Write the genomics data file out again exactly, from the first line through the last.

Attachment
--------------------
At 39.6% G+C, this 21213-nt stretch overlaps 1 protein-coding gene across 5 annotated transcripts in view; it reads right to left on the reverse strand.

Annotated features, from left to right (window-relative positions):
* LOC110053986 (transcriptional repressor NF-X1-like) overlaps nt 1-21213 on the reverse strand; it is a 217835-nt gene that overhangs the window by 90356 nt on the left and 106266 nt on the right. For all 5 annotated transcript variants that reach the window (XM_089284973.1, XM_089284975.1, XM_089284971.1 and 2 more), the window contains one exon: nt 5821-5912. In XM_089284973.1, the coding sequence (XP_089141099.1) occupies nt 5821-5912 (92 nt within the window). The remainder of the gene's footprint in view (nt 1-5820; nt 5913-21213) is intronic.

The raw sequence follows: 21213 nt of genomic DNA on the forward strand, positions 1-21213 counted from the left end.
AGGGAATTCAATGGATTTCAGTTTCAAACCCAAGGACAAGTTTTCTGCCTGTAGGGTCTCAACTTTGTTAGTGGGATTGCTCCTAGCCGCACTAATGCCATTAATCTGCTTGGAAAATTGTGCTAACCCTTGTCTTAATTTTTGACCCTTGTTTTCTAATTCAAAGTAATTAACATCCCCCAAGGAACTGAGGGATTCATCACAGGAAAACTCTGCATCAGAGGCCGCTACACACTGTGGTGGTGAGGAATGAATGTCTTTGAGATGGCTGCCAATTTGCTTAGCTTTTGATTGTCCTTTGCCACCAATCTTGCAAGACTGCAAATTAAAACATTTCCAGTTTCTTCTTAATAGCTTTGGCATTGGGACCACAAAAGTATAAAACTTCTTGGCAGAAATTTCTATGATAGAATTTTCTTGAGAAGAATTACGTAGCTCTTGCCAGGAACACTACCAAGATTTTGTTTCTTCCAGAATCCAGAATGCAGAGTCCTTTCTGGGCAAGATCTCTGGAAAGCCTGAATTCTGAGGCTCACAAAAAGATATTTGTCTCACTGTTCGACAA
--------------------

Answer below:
At 39.6% G+C, this 21213-nt stretch overlaps 1 protein-coding gene across 5 annotated transcripts in view; it reads right to left on the reverse strand.

Annotated features, from left to right (window-relative positions):
* LOC110053986 (transcriptional repressor NF-X1-like) overlaps nt 1-21213 on the reverse strand; it is a 217835-nt gene that overhangs the window by 90356 nt on the left and 106266 nt on the right. For all 5 annotated transcript variants that reach the window (XM_089284973.1, XM_089284975.1, XM_089284971.1 and 2 more), the window contains one exon: nt 5821-5912. In XM_089284973.1, the coding sequence (XP_089141099.1) occupies nt 5821-5912 (92 nt within the window). The remainder of the gene's footprint in view (nt 1-5820; nt 5913-21213) is intronic.

The raw sequence follows: 21213 nt of genomic DNA on the forward strand, positions 1-21213 counted from the left end.
AGGGAATTCAATGGATTTCAGTTTCAAACCCAAGGACAAGTTTTCTGCCTGTAGGGTCTCAACTTTGTTAGTGGGATTGCTCCTAGCCGCACTAATGCCATTAATCTGCTTGGAAAATTGTGCTAACCCTTGTCTTAATTTTTGACCCTTGTTTTCTAATTCAAAGTAATTAACATCCCCCAAGGAACTGAGGGATTCATCACAGGAAAACTCTGCATCAGAGGCCGCTACACACTGTGGTGGTGAGGAATGAATGTCTTTGAGATGGCTGCCAATTTGCTTAGCTTTTGATTGTCCTTTGCCACCAATCTTGCAAGACTGCAAATTAAAACATTTCCAGTTTCTTCTTAATAGCTTTGGCATTGGGACCACAAAAGTATAAAACTTCTTGGCAGAAATTTCTATGATAGAATTTTCTTGAGAAGAATTACGTAGCTCTTGCCAGGAACACTACCAAGATTTTGTTTCTTCCAGAATCCAGAATGCAGAGTCCTTTCTGGGCAAGATCTCTGGAAAGCCTGAATTCTGAGGCTCACAAAAAGATATTTGTCTCACTGTTCGACAA